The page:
“Like 4 Real” at Burning Man 2013 (photo by Yomi Ayeni)
Did you see the “Like 4 Real” art piece at Burning Man 2013? Did you hate it? Did you discount it as a publicity (or some such) stunt by Facebook, or a group of overly-enthusiastic Burners from Silicon Valley? You’re not alone. Turns out that was a common misconception.
DADARA (aka Daniel Rozenberg), the Amsterdam-based artist who has created over a half-dozen thought-provoking art pieces for Burning Man over the years, recently spoke in front of 1,200 people at the Royal Concert Hall for TEDx Amsterdam about Like 4 Real, his most recent offering.
It’s a wonderful talk (not to mention an interactive and participatory experience) about the principle of Immediacy, wherein DADARA provides insight into this provocative piece, including the socio-technical conditions that inspired it, the Likefesto, and the experience of displaying the sculpture at Burning Man.
Enjoy … and we encourage you to participate in the Like meditation at the end. Of course, if you’re so inclined, you’re welcome to “like” the Like 4 Real Facebook page. For real.
[The Reverend Billy Talen is the founder of The Church of Life After Shopping, a project of The Immediate Life, a New York based arts organization using theater, humor, and grassroots organizing to advance individuals and communities towards a more equitable future. Reverend Billy has been preaching against consumerism since 1996. This post is part of the Metropol Blog Series.]
And now, fresh from the “Condemned Diner Center for Urban Design” – a traumatized Burner jogs across Amsterdam and gives us a report of strange goings on. He needs so badly to get to Black Rock City this year, where he believes the nature of the staring eyes will change…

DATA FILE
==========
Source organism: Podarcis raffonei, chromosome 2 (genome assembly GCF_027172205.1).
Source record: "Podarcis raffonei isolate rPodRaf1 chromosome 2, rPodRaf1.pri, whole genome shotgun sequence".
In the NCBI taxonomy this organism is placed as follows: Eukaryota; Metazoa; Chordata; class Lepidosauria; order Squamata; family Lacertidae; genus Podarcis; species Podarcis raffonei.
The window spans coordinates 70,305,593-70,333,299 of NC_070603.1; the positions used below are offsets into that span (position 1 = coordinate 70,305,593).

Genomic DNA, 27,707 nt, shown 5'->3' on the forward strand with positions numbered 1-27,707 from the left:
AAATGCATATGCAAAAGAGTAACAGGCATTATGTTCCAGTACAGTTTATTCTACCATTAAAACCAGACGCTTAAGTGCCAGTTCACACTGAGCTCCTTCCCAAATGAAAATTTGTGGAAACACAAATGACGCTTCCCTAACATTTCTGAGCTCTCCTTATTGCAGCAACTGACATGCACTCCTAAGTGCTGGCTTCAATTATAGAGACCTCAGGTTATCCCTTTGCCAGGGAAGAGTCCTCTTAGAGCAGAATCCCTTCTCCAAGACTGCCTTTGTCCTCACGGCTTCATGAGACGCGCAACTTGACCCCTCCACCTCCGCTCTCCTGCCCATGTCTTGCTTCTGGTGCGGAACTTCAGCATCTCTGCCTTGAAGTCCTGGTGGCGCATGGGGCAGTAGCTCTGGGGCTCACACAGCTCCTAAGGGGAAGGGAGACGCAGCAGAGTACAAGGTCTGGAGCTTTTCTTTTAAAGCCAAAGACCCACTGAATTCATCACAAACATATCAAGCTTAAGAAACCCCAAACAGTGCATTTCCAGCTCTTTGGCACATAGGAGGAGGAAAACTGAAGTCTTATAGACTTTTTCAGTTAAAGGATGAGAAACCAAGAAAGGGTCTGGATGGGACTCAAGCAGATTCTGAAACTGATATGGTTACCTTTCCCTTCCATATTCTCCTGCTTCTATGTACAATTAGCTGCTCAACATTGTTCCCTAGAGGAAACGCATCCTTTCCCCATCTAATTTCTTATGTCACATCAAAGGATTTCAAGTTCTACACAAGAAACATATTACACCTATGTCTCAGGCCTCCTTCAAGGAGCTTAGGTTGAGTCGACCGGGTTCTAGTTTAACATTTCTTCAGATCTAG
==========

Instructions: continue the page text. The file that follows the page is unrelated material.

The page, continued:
Photo by Amsters@m via Flickr
Today I jogged through Amsterdam from the Royal Palace on Dam Square to the mouth of the river. Like many European city centers, Amsterdam has evolved into a super mall, an old surface covered with the images of models posing with products, often in gigantic proportions. There is a spell cast on me, regardless of how much outright disgust I have for corporate marketing. By the end of the run, I’ve had thousands of these mannequin-humans stare into my eyes…
The expressions in the models’ faces are the whole range of human experience, from giddy to aghast. Whatever the emotion, they are intense. They make an emotional zone on the sidewalks or plaza before them. We are in the “view shed” of the eyes of these actors, who seem to see something unspeakably mesmerizing, shocking, threatening… Read more »